St. Stephen’s Green

Fusilier's Arch in St. Stephen's Green

If you’re an ISI student taking a break from studying English in Dublin this summer, why not head to St. Stephen’s Green?

Duck pond in St. Stephen's Green
Duck pond in St. Stephen’s Green

That’s assuming you haven’t gone already! St. Stephen’s Green is one of the most famous parks in all of Dublin, the go-to meeting place for people in all walks of life. It is very centrally located, right at the top of Grafton Street, in the heart of the city’s shopping district. Transport to and from St. Stephen’s Green is easily obtained, with a perpetual line of taxis parked outside, as well as the Luas line which runs right beside the park.

Brief history of St. Stephen’s Green

St. Stephen’s Green park was officially opened in 1880 by Lord Ardilaun, who is commemorated in the park by a prominent statue, which faces the Royal College of Surgeons, which he also opened. However, there was already a green area in that part of Dublin many centuries before that. St. Stephen’s Green is of some considerable historical significance, and various scenes from Ireland’s War of Independence took place there, hence some of the patriots who are represented there in stone and bronze and plaques alike. There are sculpted busts of various Irish historical and literary luminaries throughout the park, such as the novelist James Joyce and the poet James Clarence Mangan. You may also find statues or busts in the park of the likes of Robert Emmet, Theobald Wolfe Tone, Constance Markievicz and Thomas Kettle.

Statue of Robert Emmet in St. Stephen's Green
Statue of Robert Emmet in St. Stephen’s Green



of St. Stephen’s Green

Fusilier's Arch in St. Stephen's Green
Fusilier’s Arch in St. Stephen’s Green

The park is distinguished by the imposing Fusilier’s Arch, reminiscent of many a triumphal arch elsewhere on the continent. The park also sits opposite St. Stephen’s Green Shopping Centre, another prominent landmark. It is also located very near to the Dail, the seat of administrative power and the government buildings in Ireland.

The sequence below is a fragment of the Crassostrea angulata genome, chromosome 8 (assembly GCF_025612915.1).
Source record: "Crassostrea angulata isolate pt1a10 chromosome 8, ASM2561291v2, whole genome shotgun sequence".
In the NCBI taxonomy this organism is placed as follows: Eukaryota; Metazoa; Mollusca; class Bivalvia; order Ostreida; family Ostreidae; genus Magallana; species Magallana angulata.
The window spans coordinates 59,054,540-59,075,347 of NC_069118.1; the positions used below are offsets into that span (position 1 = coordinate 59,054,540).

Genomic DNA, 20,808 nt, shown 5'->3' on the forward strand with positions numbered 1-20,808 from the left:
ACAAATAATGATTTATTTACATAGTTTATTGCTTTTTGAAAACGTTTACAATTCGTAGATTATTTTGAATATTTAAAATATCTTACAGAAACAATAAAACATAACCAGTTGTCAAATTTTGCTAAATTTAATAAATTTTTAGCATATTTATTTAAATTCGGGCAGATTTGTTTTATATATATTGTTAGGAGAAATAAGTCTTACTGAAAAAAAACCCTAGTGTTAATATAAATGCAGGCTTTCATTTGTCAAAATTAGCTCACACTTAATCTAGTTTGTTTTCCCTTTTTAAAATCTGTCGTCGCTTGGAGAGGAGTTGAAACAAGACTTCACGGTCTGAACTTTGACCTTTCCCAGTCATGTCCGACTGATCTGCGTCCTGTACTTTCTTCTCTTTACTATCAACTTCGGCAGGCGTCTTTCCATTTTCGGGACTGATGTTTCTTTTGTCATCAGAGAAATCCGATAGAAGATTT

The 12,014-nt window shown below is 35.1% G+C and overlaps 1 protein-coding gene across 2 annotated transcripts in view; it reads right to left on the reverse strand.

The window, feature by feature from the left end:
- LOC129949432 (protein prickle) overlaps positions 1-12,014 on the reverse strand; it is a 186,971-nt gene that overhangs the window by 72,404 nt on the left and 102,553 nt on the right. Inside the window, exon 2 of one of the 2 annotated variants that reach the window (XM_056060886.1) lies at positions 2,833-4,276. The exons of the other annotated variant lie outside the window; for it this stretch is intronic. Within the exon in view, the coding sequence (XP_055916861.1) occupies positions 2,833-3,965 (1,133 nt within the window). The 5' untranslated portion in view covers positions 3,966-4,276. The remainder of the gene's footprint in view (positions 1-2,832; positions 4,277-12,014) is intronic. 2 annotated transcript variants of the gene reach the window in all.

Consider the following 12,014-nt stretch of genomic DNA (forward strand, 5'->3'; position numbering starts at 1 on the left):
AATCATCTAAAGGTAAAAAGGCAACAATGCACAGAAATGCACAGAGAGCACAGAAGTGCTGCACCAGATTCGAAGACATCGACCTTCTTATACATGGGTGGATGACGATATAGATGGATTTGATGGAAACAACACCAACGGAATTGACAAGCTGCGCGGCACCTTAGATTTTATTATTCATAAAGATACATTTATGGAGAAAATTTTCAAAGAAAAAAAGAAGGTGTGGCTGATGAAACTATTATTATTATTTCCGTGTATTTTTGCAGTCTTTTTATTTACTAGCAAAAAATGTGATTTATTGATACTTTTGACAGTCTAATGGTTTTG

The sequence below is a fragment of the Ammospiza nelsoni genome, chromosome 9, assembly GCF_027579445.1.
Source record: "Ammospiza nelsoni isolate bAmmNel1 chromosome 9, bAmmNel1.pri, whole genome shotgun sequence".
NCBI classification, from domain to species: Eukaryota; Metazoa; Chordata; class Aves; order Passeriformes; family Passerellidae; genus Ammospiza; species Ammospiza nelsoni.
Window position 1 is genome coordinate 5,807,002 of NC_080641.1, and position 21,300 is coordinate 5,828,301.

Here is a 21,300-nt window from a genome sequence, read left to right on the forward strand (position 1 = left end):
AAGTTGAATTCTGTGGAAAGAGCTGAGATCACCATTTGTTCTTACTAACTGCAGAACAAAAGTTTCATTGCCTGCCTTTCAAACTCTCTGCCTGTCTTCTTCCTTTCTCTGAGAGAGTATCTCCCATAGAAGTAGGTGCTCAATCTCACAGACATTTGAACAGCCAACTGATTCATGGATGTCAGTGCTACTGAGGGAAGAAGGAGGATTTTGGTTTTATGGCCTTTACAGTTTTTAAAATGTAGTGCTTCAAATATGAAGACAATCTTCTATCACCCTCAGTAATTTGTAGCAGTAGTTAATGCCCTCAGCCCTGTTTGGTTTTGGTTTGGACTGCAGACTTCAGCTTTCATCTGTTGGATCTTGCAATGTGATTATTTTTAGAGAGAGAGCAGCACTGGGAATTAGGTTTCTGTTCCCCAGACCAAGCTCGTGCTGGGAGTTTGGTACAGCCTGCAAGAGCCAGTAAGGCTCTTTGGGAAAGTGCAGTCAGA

The park is an ideal place for a picnic or a coffee with a friend. Indeed, it is sometimes a victim of its own success and prominence, as almost everyone tends to meet there, and a newcomer may find it a bit overcrowded on a sunny day! It is often full of professional people grabbing a quick bite to eat during their lunch hour, as well as students during downtime – not surprising, given its proximity to Trinity College Dublin.

In the summer, concerts are sometimes held in St. Stephen’s Green – outdoor plays have also been known to take place there, for instance, performances of Shakespeare have happened in the past. The park has a great abundance of flowers and these are carefully tended by the gardeners. Opening times of the park vary according to the season of the year – it shuts early in the winter and late in the summer. The centre of the park is dominated by the magnificent duck pond – one may walk over it via the numerous bridges. St. Stephen’s Green also plays host to numerous very cheeky and confident seagulls, who may try their best to steal your lunch – so watch out, these birds may look cute but they can bite and have been known to snatch burgers from tourists!

So there you go – if you’re an ISI student taking a break from studying English in Dublin this summer, St. Stephen’s Green should be your go-to destination! Though as we say, it’s more than likely you’ve gone there already… Have fun either way!

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